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Persistent organic pollutants in the polar regions and the Tibetan Plateau: A review of current knowledge and future prospects
- Wang, Xiaoping, Wang, Chuanfei, Zhu, Tingting, Gong, Ping, Fu, Jianjie, Cong, Zhiyuan
- Environmental pollution 2019 v.248 pp. 191-208
- DDT (pesticide), HCH (pesticide), air, bioaccumulation, climate change, emissions, food chain, gas exchange, glaciers, melting, models, monitoring, persistent organic pollutants, risk, soil, temperature, Antarctic region, Arctic region, China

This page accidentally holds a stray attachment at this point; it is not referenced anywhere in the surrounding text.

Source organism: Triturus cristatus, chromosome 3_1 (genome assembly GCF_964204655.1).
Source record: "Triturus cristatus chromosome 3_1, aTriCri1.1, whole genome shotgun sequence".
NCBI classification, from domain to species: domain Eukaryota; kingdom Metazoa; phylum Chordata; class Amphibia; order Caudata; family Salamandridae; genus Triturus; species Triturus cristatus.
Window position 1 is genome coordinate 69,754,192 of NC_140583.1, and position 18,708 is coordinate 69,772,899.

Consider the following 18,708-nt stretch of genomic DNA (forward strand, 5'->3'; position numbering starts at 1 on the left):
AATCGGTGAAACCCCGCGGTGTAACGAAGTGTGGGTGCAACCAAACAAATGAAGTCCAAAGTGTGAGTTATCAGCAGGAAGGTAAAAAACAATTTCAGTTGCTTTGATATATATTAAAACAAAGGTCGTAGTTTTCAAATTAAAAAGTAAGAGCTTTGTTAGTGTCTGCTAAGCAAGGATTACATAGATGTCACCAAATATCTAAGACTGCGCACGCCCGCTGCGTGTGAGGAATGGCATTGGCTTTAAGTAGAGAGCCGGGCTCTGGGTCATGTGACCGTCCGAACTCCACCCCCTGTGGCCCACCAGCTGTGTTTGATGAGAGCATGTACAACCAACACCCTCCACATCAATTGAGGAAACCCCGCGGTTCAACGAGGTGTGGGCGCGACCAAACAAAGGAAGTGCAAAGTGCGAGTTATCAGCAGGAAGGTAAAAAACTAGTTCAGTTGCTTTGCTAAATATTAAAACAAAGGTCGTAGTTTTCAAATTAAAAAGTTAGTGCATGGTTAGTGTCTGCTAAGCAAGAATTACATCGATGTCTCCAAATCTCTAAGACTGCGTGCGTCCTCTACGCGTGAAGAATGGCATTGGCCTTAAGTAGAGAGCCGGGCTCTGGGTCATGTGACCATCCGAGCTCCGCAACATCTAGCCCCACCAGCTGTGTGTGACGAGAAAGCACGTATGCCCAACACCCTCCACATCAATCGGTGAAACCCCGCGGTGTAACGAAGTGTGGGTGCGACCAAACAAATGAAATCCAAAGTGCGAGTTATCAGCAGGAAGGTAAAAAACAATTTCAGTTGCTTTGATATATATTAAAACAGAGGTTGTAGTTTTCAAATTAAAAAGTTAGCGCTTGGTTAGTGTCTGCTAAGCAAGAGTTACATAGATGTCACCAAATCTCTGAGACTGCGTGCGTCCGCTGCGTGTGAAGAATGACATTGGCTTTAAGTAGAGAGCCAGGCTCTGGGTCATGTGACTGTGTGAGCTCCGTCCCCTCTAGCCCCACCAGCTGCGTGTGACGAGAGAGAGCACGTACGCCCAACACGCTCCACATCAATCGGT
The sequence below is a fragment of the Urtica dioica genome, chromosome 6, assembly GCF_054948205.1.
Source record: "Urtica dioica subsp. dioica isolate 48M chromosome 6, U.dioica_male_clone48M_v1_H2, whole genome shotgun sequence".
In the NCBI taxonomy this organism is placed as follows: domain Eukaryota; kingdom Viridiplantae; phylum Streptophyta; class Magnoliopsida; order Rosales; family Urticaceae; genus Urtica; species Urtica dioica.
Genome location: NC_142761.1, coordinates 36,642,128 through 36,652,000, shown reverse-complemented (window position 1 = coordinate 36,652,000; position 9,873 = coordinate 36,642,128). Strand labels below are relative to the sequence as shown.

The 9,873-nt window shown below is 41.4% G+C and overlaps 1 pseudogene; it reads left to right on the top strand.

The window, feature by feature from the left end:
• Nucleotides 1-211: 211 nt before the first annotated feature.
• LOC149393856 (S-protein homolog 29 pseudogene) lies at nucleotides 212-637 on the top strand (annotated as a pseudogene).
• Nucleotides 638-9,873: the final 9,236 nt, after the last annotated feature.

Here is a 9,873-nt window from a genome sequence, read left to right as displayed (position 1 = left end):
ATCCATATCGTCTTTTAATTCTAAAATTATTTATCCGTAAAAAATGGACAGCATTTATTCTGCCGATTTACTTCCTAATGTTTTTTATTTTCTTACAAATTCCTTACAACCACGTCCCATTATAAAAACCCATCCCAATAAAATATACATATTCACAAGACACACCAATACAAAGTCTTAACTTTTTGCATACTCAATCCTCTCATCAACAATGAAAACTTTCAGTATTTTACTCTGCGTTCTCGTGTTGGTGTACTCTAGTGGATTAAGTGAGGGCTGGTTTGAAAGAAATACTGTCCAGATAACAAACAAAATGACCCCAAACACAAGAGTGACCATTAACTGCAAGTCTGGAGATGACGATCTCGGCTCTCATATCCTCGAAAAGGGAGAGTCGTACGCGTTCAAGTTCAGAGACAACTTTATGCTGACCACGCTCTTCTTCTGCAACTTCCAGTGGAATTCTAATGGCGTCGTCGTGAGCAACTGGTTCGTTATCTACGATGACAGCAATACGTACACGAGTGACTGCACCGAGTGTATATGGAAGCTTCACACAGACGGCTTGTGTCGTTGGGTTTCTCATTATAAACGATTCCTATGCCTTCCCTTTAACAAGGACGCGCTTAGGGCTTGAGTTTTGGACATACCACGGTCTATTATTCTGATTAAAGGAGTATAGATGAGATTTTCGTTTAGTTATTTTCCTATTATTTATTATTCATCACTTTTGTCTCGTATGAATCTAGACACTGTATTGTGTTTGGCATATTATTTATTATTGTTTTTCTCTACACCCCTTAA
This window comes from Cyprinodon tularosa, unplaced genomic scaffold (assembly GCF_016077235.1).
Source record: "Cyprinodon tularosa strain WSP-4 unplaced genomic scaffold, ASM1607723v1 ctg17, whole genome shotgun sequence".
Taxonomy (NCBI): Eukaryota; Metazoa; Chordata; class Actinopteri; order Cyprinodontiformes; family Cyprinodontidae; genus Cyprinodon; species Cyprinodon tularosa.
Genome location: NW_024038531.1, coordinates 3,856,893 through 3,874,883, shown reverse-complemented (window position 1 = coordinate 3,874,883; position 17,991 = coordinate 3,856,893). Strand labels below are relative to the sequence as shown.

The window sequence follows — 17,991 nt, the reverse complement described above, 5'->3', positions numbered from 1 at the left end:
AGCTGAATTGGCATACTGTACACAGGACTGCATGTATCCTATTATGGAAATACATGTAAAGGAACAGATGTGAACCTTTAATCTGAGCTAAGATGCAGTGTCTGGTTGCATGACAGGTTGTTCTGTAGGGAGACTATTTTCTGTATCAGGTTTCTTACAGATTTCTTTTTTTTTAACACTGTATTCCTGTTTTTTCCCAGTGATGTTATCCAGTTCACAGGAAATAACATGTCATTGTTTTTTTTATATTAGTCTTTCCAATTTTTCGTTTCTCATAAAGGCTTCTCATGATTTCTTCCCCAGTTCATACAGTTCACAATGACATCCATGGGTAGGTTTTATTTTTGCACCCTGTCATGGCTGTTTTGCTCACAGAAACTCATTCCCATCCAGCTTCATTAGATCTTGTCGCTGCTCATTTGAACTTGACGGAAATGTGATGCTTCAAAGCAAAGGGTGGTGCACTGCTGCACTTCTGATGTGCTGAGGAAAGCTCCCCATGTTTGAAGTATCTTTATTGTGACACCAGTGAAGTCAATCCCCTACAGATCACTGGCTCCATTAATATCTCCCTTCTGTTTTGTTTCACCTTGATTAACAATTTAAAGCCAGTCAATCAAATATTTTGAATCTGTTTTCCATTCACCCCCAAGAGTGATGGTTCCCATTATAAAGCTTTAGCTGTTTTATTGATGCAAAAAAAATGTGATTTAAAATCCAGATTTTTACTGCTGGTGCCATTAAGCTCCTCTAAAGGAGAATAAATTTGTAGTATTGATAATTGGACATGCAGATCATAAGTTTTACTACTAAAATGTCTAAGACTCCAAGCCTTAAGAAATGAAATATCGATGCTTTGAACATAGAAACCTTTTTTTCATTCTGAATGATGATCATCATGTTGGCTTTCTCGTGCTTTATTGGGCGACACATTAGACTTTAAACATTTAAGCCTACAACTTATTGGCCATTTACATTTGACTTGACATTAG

- Due to their low temperatures, the Arctic, Antarctic and Tibetan Plateau are known as the three polar regions of the Earth. As the most remote regions of the globe, the occurrence of persistent organic pollutants (POPs) in these polar regions arouses global concern. In this paper, we review the literatures on POPs involving these three polar regions. Overall, concentrations of POPs in the environment (air, water, soil and biota) have been extensively reported, with higher levels of dichlorodiphenyltrichloroethane (DDT) and hexachlorocyclohexane (HCH) detected on the Tibetan Plateau. The spatial distribution of POPs in air, water and soil in the three polar regions broadly reflects their distances away from source regions. Based on long-term data, decreasing trends have been observed for most “legacy POPs”. Observations of transport processes of POPs among multiple media have also been carried out, including air–water gas exchange, air–soil gas exchange, emissions from melting glaciers, bioaccumulations along food chains, and exposure risks. The impact of climate change on these processes possibly enhances the re-emission processes of POPs out of water, soil and glaciers, and reduces the bioaccumulation of POPs in food chains. Global POPs transport model have shown the Arctic receives a relatively small fraction of POPs, but that climate change will likely increase the total mass of all compounds in this polar region. Considering the impact of climate change on POPs is still unclear, long-term monitoring data and global/regional models are required, especially in the Antarctic and on the Tibetan Plateau, and the fate of POPs in all three polar regions needs to be comprehensively studied and compared to yield a better understanding of the mechanisms involved in the global cycling of POPs.